When are two bodies and a hand equal to 45?
For Anglican priest, John Peter Bennett the answer was simple. His explanation helped noted archeologist Denis Williams in his interpretation of Amerindian petroglyphs which culminated in Williams’ seminal work ‘Petroglyphs in the pre-history of Northern Amazonia and the Antilles’ published by Advances in World Archeology in 1985.
In his letter, now in the hands of the Walter Roth Museum of Anthropology, Bennett -in what was termed his “motive system” by director of the museum, Jennifer Wishart – explained that in Amerindian culture, a drawing of one hand meant 5; two hands and a foot meant 15; a body meant 20; a body, two hands and a foot meant 35; and so on. This was reflected in petroglyphs which were studied extensively by Williams and Bennett’s explanation helped Williams in his interpretation of them, Wishart said.
But Bennett was more than an interpreter of symbols. In a time when the native language was disappearing, he recorded and preserved Loko – the language of the Arawaks or Lokono. Not widely known, he is now being hailed for his work in linguistics and the preservation and propagation of Amerindian languages specifically, Loko. “For me he represented what is a linguist’s dream,” said Professor Ian Robertson of the University of the West Indies. Robertson spoke during the University of Guyana’s Amerindian Research Unit programme, ‘Asserting the Amerindian Presence: The life and work of JP Bennett,’ held on Tuesday. Bennett was, Robertson said, “one of the most significant people I have met in my time in the field of linguistics.”
Bennett, who died in November last year, was the first Guyanese Amerindian to be ordained as a priest and a canon in the Anglican church and was outstanding in the field of language and culture. He was worried about the future of the Arawak language and his concerns led to the compilation of an Arawak/English Dictionary, a teaching guide with 28 lessons in Loko/Arawak, the translation of some of the Gospel books into Arawak and the publication of The Arawak Language in Guyanese Culture. His work in the indigenous language brought him much acclaim and in 1989 Canon Bennett was awarded the Golden Arrow of Achievement. A book of his correspondence with Richard Hart edited by Janette Forte, Kabethechino: A Correspondence on Arawak was also published. He also contributed to the work of other scholars and linguists.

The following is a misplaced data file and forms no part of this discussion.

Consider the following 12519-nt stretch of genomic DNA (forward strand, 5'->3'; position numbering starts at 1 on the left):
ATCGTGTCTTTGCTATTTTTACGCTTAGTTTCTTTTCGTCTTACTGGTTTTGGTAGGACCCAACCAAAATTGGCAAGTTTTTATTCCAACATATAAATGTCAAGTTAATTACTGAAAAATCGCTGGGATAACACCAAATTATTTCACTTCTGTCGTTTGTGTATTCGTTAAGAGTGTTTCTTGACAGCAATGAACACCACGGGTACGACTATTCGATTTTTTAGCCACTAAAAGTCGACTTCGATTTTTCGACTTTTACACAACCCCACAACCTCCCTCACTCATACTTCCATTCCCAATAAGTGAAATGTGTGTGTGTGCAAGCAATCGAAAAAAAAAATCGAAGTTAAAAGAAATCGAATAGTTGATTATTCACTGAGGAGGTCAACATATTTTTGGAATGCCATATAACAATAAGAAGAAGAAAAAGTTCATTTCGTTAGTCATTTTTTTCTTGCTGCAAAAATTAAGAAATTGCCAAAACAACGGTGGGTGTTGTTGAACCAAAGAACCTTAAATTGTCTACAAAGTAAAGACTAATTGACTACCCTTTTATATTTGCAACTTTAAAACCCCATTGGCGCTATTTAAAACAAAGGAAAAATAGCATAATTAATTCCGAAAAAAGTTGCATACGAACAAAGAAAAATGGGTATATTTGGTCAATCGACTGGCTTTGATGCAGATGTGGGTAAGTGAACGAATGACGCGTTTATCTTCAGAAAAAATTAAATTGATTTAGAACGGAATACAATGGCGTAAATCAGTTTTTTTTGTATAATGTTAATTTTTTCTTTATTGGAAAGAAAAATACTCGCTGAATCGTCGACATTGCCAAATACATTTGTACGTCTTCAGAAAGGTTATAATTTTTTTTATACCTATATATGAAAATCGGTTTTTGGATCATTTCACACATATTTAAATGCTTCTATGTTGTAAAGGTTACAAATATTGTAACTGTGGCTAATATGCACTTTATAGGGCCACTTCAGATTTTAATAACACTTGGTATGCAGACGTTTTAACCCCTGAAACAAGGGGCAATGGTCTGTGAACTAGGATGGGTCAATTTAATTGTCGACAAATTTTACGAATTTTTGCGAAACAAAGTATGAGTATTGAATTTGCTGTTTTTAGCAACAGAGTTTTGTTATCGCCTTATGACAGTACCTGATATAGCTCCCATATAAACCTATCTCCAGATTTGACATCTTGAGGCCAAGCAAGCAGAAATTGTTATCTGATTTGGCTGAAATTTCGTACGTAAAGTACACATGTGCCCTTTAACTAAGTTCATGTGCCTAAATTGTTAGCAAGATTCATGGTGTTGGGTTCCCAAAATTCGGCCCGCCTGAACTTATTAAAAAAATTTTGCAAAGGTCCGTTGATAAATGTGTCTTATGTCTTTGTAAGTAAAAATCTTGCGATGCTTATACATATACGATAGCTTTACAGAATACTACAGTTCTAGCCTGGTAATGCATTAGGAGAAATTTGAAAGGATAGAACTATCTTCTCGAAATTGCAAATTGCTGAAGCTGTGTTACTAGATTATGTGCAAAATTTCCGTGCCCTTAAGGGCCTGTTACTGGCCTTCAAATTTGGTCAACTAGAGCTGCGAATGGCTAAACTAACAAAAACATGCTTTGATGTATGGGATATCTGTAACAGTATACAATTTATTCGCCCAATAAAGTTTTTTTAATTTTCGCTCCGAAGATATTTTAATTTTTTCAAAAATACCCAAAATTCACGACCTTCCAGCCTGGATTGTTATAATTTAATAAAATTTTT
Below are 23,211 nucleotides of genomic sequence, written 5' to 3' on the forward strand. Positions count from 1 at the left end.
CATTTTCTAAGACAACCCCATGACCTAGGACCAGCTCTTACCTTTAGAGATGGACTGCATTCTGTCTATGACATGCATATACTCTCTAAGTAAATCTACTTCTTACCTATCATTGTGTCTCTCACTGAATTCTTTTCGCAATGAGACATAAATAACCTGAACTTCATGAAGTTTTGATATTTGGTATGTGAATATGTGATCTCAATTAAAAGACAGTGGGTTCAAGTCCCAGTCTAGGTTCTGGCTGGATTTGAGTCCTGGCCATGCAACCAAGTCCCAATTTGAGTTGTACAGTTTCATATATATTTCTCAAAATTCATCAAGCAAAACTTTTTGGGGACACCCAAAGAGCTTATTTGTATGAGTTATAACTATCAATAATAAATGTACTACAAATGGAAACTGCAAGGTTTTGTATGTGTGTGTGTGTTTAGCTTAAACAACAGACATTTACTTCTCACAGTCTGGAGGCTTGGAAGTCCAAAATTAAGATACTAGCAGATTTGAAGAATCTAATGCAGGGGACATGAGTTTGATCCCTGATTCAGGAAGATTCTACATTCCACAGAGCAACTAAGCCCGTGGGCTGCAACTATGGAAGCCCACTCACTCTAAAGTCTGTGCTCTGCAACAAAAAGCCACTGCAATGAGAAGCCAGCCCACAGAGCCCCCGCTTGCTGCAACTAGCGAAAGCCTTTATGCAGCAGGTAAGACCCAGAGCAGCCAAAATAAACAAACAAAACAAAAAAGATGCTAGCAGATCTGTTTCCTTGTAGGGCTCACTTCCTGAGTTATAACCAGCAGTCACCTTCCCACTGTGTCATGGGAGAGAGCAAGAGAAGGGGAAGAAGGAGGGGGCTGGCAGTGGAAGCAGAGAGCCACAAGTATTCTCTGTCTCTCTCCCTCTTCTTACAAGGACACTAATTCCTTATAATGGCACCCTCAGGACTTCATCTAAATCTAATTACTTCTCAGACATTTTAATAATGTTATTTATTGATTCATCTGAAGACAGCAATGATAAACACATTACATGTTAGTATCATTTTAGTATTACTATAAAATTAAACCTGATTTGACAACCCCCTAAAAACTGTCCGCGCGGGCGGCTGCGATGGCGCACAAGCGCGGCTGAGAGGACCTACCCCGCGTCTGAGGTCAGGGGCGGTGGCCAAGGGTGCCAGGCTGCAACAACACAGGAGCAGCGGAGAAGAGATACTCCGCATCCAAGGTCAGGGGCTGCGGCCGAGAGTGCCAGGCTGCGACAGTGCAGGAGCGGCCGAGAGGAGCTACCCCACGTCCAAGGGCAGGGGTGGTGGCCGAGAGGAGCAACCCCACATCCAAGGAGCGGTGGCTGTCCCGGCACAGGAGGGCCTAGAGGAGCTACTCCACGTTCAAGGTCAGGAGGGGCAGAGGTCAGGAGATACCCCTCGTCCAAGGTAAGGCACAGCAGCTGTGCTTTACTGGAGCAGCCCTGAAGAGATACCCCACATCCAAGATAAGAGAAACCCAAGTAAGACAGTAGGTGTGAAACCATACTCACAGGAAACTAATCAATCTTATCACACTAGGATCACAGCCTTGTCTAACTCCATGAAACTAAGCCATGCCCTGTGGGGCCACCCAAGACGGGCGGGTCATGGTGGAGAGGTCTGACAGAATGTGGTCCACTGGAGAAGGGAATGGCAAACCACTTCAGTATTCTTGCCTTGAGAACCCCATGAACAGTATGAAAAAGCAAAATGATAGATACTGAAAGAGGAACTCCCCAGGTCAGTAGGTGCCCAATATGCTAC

Wishart recalled meeting Bennett and learning about his unpublished Lokono-English dictionary and his desire to have it published. Her interest was aroused and her work started then, she said.
Professor Walter Edwards of the Wayne State University noted that Bennett’s work was devoted to promulgating to the world, the richness of Loko and teaching teachers to be aware of the properties of the language. Robertson, meanwhile, said that Bennett was imaginative and had a sense of humour. “He had a conviction about what he did,” he said also recalling the humility of the priest. “He just was a decent human being, at peace with himself and his God and willing to entertain us with his sense of humour.”
For Ramona Bennett, the humble priest was also her grandfather. She recalled the Amerindian tales that he wanted published but to this day, are not. She worked with him on the compilation, Loko Stories. One was a myth about the Milky Way which in the Lokono culture was called the clay diggers trail. In the packed theatre, she read the story aloud.
Her grandfather would have been very happy and proud that his work is continuing to be of importance, she said.